We were working on a model to help doctors use machine learning to solve sickle cell anemia problem. We learned about a case of one doctor in Tanzania who found a cure for her daughter who was suffering from the disease. She is looking for a solution so that no children are born with sickle cell anemia. We worked using Microsoft Azure

Fatuma, Janet, Michelle

Our group worked on SDG 13, which is about Climate action. We were taught about the different Types of machine learning

We narrowed down our attention to air pollution and we looked at the stakeholders, causes and effects. We narrowed effects down to car fumes and exhaust from factories. We searched for a case study of a trader who sells his goods by the roadside in a busy highway. He once got sick from fumes and was hospitalized and cured. His name is Elvis. We made a journey map of his daily activities

The solution was to come up with an exhaust filter that can prevent the harmful gases from being released into the air from vehicles.

By the end of the hackathon, each team was expected to present the work done for three days. Team Samurai was announced winners. We were all happy to have learned a lot for just three days and as we go back to school, we look forward to sharing this information with other students who did not get a chance to attend, and we will be learning more from our Microsoft Azure accounts.

We are very thankful to Hanne Howard Fund, Akirachix and TeensinAI Africa for giving us this opportunity

My Internship Experience at Dudutech Kenya

My Internship Experience at Dudutech Kenya

Written by Bernadette Wasike – HHFL Alumnus

It’s been 3 weeks since I reported to Dudutech after completing my BSc. Horticulture studies at Pwani University.

My first impression of the place was way further from my imagination. The environment here is very clean you can barely see any litter. They have planted lots of trees around the premises and the air is always fresh. What was way better than the environment was the staff. They are very kind and willing to assist new employees through the induction process.

Dudutech creates solutions for farmers on how to eliminate pests and diseases using biodegradable products. For the past two weeks I have been learning about the companies various products after which I will work in the sales department. It’s been an eye opening opportunity as I am learning a lot about safe agricultural products in a world where most products contain harmful chemicals. The big global debate on carbon emission and global warming can never be won if different stakeholders do not devise means of working towards reducing toxic substances being released into the environment, and I am glad to be part of an ecosystem that is creating a better world for the current and future generations.

I am
very grateful to HHFL and to Tom Mason for giving me this wonderful
opportunity. I am working very hard and determined to grow to even
greater heights

HHFL Alumni Creating Time for their Siblings

HHFL Alumni Creating Time for their  Siblings

Written by Isaiah K, HHFL’s IT & Communications Admin

Among many things that HHFL celebrates, is our ever-growing number of alumni. These are adults who have gone through the HHFL system to attaining self-reliance. Most of these are either in their 1st or 2nd jobs, while a few are still tarmacing.

The alumni are important members of the HHFL family, and they are actively involved in the day-to-day affairs of HHFL. They do find time to come back home and spend time with their younger siblings who are in schools, and such is what happened during the June school break.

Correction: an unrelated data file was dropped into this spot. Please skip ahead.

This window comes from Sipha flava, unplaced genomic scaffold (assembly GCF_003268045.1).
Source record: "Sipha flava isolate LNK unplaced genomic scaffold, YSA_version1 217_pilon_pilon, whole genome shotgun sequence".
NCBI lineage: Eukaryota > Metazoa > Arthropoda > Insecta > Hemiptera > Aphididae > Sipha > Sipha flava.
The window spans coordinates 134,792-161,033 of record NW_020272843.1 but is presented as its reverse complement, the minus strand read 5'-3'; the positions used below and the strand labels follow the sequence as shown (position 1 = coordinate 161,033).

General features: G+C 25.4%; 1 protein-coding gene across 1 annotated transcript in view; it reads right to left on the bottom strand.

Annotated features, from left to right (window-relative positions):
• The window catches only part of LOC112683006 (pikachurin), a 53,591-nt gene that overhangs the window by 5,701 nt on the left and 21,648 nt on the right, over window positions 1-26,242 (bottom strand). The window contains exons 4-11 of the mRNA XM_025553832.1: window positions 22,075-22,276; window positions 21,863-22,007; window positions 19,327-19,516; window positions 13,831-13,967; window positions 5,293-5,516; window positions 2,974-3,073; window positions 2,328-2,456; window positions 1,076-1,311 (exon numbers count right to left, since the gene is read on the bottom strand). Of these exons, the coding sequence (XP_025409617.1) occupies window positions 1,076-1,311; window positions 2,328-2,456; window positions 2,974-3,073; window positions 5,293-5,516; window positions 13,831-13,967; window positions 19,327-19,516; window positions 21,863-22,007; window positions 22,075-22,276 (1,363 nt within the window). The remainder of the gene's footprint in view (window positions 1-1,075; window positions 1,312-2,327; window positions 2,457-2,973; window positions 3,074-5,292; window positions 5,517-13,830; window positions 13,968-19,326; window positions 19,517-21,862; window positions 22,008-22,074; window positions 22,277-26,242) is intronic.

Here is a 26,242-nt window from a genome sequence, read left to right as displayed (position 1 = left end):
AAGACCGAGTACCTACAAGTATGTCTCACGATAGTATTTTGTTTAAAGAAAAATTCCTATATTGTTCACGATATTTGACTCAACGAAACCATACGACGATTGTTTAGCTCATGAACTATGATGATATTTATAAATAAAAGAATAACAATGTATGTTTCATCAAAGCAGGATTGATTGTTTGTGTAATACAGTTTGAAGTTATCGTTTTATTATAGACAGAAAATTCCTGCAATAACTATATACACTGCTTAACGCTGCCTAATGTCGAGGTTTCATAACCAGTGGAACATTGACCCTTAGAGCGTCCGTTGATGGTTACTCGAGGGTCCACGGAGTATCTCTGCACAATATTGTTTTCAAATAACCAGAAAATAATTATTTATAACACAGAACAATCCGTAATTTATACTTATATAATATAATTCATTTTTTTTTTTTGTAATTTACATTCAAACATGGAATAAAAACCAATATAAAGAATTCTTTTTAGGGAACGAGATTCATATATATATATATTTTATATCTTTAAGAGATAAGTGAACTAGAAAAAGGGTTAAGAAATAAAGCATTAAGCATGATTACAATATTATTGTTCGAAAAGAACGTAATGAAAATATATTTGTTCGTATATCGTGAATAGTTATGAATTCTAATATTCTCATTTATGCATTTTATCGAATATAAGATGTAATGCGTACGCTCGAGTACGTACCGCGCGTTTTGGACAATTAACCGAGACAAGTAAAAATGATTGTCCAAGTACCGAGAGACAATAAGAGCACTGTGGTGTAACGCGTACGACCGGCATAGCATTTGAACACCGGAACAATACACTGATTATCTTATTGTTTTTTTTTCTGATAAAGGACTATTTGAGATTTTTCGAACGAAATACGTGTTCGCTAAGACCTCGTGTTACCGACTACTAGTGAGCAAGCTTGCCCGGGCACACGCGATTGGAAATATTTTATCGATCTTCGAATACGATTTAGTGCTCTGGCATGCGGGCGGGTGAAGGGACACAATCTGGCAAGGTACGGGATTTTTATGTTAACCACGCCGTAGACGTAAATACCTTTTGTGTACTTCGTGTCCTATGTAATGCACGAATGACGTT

Our primary school and high school kids were blessed to spend a weekend of interactive and motivational talks from their elder siblings – Steve, Daniel and Cedric. The three coincidentally found themselves in the compound after being given their off day on 8th June.

Cedric is a certified nurse working with the Lions First Eye Hospital here in Nairobi, and he is very interested with corneal harvesting. His previous assignment was with orthopedics and he learned a lot about bone injuries and treatment. He has been in the programme since 2006, receiving care and education to be the fine nurse he turned out to be. He graduated a few years back from the Presbyterian University of Eastern Africa. He attended his high school studies in Kiarithaini High Schol. During the heart-to-heart, he shared with the kids his work experiences and study tips to the high school kids in improving their grades, especially in Mathematics

Daniel Safari has been in the programme since 2012. He is a current 3rd year student at Masai Mara University. He cleared his O levels at Njumbi High School with clean grades that got him enrolled into the regular degree programs for Economics and Statistics. His hardwork earned him a partial scholarship, and we are doing our best to fund him for the remainder of his expenses. He is a smart brain, and he has enrolled for CPA studies to reduce idle time. He was impressed to hear from the primary school and high school kids about their improved grades. He encouraged them to stay focused and to choose good company in school.

Steve is an employee of Java House – a chain of restaurants that is famous for its coffees and state of the art delicacies. He began in the lower ranks of a steward, and has risen to be a valued barista. He is now in a special team that collects and tastes coffee berries from across Kenya in order to recommend the best source of Java’s coffee. He too has been in the programme since 2006, and is a graduate of Karen C Secondary School. His job skills have been acquired through practise, and he is never settling for anything less than the best. Steve reminded the juniors about the importance of practising self-respect and respect for others, and obeying the various rules/code of conduct that we encounter in our various life’s assignments.